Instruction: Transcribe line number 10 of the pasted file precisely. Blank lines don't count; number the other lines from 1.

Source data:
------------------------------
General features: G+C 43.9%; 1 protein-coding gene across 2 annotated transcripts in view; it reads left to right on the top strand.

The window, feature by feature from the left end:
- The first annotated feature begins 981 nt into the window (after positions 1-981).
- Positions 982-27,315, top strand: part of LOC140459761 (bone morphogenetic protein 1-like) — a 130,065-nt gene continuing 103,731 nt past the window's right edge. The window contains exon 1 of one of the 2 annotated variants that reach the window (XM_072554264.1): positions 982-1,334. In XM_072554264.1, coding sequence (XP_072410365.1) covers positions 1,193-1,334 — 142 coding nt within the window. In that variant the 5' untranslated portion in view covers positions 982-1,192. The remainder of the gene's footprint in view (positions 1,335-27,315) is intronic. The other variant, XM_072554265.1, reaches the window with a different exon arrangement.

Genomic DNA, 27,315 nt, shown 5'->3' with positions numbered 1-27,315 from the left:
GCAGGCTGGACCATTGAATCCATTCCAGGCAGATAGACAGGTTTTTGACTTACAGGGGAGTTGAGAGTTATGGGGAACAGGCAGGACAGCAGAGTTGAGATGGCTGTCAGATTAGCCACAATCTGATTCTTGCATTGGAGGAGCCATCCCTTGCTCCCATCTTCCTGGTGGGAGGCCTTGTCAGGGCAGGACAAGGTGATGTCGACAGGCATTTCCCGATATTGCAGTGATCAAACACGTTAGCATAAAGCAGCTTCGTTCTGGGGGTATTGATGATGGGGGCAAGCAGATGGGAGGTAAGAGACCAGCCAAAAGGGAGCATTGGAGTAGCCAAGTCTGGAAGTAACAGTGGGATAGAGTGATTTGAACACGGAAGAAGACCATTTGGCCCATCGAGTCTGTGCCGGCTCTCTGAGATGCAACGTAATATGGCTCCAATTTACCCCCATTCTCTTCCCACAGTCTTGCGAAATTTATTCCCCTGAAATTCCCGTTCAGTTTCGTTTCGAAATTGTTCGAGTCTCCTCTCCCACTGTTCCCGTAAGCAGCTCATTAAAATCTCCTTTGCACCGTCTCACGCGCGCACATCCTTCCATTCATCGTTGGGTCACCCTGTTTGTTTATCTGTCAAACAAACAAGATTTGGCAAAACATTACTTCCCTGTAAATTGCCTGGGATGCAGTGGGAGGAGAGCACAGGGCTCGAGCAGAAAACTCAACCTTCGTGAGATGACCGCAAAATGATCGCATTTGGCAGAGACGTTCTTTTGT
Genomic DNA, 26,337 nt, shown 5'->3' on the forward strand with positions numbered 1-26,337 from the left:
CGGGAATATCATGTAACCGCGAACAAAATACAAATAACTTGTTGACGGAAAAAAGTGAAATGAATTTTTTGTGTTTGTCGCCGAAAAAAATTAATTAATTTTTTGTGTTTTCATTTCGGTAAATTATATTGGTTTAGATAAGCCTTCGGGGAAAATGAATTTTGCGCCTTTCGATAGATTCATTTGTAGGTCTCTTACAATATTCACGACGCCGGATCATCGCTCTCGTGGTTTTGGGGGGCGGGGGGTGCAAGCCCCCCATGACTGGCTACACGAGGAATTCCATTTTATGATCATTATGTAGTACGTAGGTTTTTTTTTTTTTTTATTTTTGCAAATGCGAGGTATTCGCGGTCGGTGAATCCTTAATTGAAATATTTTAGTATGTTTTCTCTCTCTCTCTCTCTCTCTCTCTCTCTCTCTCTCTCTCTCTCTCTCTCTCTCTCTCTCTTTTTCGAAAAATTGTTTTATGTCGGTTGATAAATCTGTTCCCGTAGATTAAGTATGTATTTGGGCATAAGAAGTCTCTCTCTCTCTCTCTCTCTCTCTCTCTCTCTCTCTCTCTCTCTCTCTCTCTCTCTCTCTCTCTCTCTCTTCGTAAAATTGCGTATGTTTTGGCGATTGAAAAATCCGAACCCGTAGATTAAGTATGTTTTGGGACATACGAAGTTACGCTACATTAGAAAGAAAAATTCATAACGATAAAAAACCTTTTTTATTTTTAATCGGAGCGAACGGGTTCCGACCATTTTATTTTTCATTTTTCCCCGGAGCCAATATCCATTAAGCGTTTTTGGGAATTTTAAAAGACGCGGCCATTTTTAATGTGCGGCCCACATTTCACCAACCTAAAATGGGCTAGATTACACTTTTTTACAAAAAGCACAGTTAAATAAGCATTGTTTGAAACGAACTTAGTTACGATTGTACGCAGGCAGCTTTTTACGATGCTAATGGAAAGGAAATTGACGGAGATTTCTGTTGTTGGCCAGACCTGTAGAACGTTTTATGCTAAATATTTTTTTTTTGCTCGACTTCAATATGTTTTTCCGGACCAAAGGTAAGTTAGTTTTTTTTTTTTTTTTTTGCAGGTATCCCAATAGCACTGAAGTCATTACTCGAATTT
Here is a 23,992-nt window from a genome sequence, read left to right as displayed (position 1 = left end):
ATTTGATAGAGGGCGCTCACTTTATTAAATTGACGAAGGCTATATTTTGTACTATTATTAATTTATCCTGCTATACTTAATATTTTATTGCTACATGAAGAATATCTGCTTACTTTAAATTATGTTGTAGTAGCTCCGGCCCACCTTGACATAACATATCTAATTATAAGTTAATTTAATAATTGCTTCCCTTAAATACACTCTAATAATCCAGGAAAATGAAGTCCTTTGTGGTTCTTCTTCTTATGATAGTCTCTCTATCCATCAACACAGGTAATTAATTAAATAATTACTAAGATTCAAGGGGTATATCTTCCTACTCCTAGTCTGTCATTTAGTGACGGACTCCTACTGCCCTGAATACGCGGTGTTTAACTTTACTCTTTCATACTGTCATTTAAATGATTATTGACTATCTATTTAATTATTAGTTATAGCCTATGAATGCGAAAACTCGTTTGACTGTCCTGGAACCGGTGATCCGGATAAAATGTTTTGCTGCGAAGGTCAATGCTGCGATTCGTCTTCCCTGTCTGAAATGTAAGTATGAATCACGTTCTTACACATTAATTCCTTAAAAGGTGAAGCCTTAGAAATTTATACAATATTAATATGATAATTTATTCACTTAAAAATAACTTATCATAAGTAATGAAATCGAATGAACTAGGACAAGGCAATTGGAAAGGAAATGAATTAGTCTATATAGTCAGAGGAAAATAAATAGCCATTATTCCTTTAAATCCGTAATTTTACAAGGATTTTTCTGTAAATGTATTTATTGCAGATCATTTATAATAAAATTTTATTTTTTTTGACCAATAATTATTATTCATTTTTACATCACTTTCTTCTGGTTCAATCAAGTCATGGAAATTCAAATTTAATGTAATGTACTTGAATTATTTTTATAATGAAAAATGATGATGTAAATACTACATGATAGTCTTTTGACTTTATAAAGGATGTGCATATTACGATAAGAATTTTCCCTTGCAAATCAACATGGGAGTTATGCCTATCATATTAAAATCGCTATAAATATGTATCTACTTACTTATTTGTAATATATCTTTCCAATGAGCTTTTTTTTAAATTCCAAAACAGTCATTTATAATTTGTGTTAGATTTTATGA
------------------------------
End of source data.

ATTTGATAGAGGGCGCTCACTTTATTAAATTGACGAAGGCTATATTTTGTACTATTATTAATTTATCCTGCTATACTTAATATTTTATTGCTACATGAAGAATATCTGCTTACTTTAAATTATGTTGTAGTAGCTCCGGCCCACCTTGACATAACATATCTAATTATAAGTTAATTTAATAATTGCTTCCCTTAAATACACTCTAATAATCCAGGAAAATGAAGTCCTTTGTGGTTCTTCTTCTTATGATAGTCTCTCTATCCATCAACACAGGTAATTAATTAAATAATTACTAAGATTCAAGGGGTATATCTTCCTACTCCTAGTCTGTCATTTAGTGACGGACTCCTACTGCCCTGAATACGCGGTGTTTAACTTTACTCTTTCATACTGTCATTTAAATGATTATTGACTATCTATTTAATTATTAGTTATAGCCTATGAATGCGAAAACTCGTTTGACTGTCCTGGAACCGGTGATCCGGATAAAATGTTTTGCTGCGAAGGTCAATGCTGCGATTCGTCTTCCCTGTCTGAAATGTAAGTATGAATCACGTTCTTACACATTAATTCCTTAAAAGGTGAAGCCTTAGAAATTTATACAATATTAATATGATAATTTATTCACTTAAAAATAACTTATCATAAGTAATGAAATCGAATGAACTAGGACAAGGCAATTGGAAAGGAAATGAATTAGTCTATATAGTCAGAGGAAAATAAATAGCCATTATTCCTTTAAATCCGTAATTTTACAAGGATTTTTCTGTAAATGTATTTATTGCAGATCATTTATAATAAAATTTTATTTTTTTTGACCAATAATTATTATTCATTTTTACATCACTTTCTTCTGGTTCAATCAAGTCATGGAAATTCAAATTTAATGTAATGTACTTGAATTATTTTTATAATGAAAAATGATGATGTAAATACTACATGATAGTCTTTTGACTTTATAAAGGATGTGCATATTACGATAAGAATTTTCCCTTGCAAATCAACATGGGAGTTATGCCTATCATATTAAAATCGCTATAAATATGTATCTACTTACTTATTTGTAATATATCTTTCCAATGAGCTTTTTTTTAAATTCCAAAACAGTCATTTATAATTTGTGTTAGATTTTATGA